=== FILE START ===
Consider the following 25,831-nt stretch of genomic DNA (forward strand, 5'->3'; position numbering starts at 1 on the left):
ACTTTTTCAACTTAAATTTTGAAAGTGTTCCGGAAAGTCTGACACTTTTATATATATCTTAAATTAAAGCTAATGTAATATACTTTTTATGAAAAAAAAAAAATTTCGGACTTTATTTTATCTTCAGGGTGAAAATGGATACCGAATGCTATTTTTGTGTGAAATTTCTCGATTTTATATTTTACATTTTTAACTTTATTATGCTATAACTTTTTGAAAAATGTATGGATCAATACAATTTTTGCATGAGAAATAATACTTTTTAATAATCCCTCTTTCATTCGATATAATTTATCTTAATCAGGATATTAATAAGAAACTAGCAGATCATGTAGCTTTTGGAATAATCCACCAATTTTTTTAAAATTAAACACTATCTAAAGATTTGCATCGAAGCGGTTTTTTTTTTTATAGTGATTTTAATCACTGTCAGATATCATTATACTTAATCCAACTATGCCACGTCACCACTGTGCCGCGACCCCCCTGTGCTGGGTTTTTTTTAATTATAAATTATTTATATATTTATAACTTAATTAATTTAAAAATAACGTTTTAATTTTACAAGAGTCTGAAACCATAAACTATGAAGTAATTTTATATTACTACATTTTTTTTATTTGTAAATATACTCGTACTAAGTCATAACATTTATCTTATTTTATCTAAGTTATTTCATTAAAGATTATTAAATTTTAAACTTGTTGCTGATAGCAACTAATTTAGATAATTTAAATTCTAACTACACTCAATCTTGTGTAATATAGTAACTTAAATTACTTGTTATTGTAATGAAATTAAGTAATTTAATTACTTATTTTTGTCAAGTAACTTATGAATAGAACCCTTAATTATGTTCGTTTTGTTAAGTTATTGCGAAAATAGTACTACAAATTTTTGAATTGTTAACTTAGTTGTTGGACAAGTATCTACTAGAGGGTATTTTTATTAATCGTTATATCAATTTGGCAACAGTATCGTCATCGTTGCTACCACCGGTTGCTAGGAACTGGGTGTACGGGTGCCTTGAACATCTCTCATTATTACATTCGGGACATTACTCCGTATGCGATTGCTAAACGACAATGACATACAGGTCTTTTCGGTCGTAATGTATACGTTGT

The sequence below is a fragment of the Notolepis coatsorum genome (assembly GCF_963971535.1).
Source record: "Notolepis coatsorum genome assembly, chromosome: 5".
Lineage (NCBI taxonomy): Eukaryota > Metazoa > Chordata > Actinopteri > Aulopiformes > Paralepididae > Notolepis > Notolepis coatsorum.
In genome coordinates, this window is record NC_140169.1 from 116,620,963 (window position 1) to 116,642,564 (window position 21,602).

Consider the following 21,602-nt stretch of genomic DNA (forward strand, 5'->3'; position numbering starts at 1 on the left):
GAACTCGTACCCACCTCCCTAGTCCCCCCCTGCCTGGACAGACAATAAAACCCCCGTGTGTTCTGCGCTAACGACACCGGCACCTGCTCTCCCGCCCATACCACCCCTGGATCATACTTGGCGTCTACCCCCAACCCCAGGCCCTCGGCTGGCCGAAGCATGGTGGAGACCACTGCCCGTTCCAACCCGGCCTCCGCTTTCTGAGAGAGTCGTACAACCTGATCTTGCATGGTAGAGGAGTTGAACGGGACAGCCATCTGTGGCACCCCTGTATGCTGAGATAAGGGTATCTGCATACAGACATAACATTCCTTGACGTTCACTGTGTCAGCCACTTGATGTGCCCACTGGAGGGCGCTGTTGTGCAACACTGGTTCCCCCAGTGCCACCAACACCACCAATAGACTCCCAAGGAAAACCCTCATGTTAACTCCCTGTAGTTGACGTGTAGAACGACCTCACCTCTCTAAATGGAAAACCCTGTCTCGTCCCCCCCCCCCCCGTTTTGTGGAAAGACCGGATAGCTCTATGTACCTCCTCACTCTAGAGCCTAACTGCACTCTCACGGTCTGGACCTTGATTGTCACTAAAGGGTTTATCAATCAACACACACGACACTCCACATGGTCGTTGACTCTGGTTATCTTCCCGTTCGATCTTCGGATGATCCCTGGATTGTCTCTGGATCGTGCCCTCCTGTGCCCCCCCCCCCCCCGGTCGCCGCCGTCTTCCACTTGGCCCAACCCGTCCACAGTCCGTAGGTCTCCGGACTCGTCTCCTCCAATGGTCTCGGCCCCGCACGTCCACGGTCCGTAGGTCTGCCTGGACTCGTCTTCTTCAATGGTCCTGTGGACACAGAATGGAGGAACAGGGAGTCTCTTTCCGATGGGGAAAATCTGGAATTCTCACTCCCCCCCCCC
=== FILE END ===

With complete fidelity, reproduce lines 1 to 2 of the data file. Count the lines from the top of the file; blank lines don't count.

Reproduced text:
Consider the following 25,831-nt stretch of genomic DNA (forward strand, 5'->3'; position numbering starts at 1 on the left):
ACTTTTTCAACTTAAATTTTGAAAGTGTTCCGGAAAGTCTGACACTTTTATATATATCTTAAATTAAAGCTAATGTAATATACTTTTTATGAAAAAAAAAAAATTTCGGACTTTATTTTATCTTCAGGGTGAAAATGGATACCGAATGCTATTTTTGTGTGAAATTTCTCGATTTTATATTTTACATTTTTAACTTTATTATGCTATAACTTTTTGAAAAATGTATGGATCAATACAATTTTTGCATGAGAAATAATACTTTTTAATAATCCCTCTTTCATTCGATATAATTTATCTTAATCAGGATATTAATAAGAAACTAGCAGATCATGTAGCTTTTGGAATAATCCACCAATTTTTTTAAAATTAAACACTATCTAAAGATTTGCATCGAAGCGGTTTTTTTTTTTATAGTGATTTTAATCACTGTCAGATATCATTATACTTAATCCAACTATGCCACGTCACCACTGTGCCGCGACCCCCCTGTGCTGGGTTTTTTTTAATTATAAATTATTTATATATTTATAACTTAATTAATTTAAAAATAACGTTTTAATTTTACAAGAGTCTGAAACCATAAACTATGAAGTAATTTTATATTACTACATTTTTTTTATTTGTAAATATACTCGTACTAAGTCATAACATTTATCTTATTTTATCTAAGTTATTTCATTAAAGATTATTAAATTTTAAACTTGTTGCTGATAGCAACTAATTTAGATAATTTAAATTCTAACTACACTCAATCTTGTGTAATATAGTAACTTAAATTACTTGTTATTGTAATGAAATTAAGTAATTTAATTACTTATTTTTGTCAAGTAACTTATGAATAGAACCCTTAATTATGTTCGTTTTGTTAAGTTATTGCGAAAATAGTACTACAAATTTTTGAATTGTTAACTTAGTTGTTGGACAAGTATCTACTAGAGGGTATTTTTATTAATCGTTATATCAATTTGGCAACAGTATCGTCATCGTTGCTACCACCGGTTGCTAGGAACTGGGTGTACGGGTGCCTTGAACATCTCTCATTATTACATTCGGGACATTACTCCGTATGCGATTGCTAAACGACAATGACATACAGGTCTTTTCGGTCGTAATGTATACGTTGT